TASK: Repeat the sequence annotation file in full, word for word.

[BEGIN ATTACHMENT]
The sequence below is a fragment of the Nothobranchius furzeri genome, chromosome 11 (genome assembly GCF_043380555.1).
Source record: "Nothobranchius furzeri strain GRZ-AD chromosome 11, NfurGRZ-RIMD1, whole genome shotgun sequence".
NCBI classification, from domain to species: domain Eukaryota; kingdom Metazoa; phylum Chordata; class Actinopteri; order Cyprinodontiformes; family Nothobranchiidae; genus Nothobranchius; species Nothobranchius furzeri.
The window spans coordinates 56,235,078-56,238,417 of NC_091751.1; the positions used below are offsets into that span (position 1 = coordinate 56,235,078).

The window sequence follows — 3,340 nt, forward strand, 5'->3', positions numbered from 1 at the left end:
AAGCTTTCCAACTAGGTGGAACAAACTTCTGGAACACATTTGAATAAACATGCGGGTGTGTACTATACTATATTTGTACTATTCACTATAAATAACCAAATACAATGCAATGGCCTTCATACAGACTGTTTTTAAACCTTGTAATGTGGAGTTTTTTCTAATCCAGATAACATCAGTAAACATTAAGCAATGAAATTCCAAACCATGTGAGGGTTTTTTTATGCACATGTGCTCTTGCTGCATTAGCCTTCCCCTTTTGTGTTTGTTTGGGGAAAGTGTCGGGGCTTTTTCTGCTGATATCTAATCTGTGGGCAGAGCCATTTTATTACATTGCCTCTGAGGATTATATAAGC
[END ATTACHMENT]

The sequence below is a fragment of the Nothobranchius furzeri genome, chromosome 11 (genome assembly GCF_043380555.1).
Source record: "Nothobranchius furzeri strain GRZ-AD chromosome 11, NfurGRZ-RIMD1, whole genome shotgun sequence".
NCBI classification, from domain to species: domain Eukaryota; kingdom Metazoa; phylum Chordata; class Actinopteri; order Cyprinodontiformes; family Nothobranchiidae; genus Nothobranchius; species Nothobranchius furzeri.
The window spans coordinates 56,235,078-56,238,417 of NC_091751.1; the positions used below are offsets into that span (position 1 = coordinate 56,235,078).

The window sequence follows — 3,340 nt, forward strand, 5'->3', positions numbered from 1 at the left end:
AAGCTTTCCAACTAGGTGGAACAAACTTCTGGAACACATTTGAATAAACATGCGGGTGTGTACTATACTATATTTGTACTATTCACTATAAATAACCAAATACAATGCAATGGCCTTCATACAGACTGTTTTTAAACCTTGTAATGTGGAGTTTTTTCTAATCCAGATAACATCAGTAAACATTAAGCAATGAAATTCCAAACCATGTGAGGGTTTTTTTATGCACATGTGCTCTTGCTGCATTAGCCTTCCCCTTTTGTGTTTGTTTGGGGAAAGTGTCGGGGCTTTTTCTGCTGATATCTAATCTGTGGGCAGAGCCATTTTATTACATTGCCTCTGAGGATTATATAAGC